One reason the serial killer has not been curtailed is because training technology limitations have made IIMC conditions very difficult to safely replicate. Until now, there has been no available training method that simulates both visual and vestibular inner ear sense-of-direction illusions. When pilots first encounter actual degraded visibility conditions in flight, their brains are forced to sort through their conflicting senses, specifically their visual and vestibular systems. To worsen this confusion in the cockpit, two pilots may simultaneously perceive different illusions about the direction of their aircraft: one pilot may feel they are falling while the other believes they are turning. The end result of this disorientation is too often tragic.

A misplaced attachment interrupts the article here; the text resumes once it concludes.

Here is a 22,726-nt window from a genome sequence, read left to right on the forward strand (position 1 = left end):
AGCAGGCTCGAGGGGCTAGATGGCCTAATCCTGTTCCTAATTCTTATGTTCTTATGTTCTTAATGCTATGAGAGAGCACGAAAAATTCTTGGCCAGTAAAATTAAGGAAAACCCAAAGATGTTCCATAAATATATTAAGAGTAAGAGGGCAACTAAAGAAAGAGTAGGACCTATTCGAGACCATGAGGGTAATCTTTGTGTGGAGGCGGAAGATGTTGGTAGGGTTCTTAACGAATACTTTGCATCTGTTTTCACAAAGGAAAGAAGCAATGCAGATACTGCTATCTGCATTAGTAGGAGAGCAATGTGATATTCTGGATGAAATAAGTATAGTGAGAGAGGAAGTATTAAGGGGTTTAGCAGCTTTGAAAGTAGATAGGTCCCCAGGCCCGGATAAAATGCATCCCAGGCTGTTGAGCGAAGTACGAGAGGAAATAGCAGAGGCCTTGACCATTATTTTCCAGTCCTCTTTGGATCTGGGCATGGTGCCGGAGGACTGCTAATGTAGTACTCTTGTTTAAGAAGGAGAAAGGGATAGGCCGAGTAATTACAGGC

Phillips and Lavallee through dogged determination developed the AT Systems (ATS) Training Device that allows safe, effective, controlled, real-world training for IIMC conditions. The device attaches to the training pilot’s own (unmodified) helmet and is controlling visibility and ceilings wirelessly by a tablet app. Regularly updated real-world accident scenarios in the app replicate confusing accident conditions for the pilot, affecting his vision and sense of direction. The patented device’s redundant safety features clear the visor and remove it from the pilots field of view, ceasing the training scenario when user-preset parameters (such as pitch, roll, altitude, descent rate, and the proximity of other aircraft to the training aircraft) are exceeded. The ATS Device can even simultaneously train pilots in multi-ship formation flights, allowing each flying pilot to experience the same scenario conditions at the same time.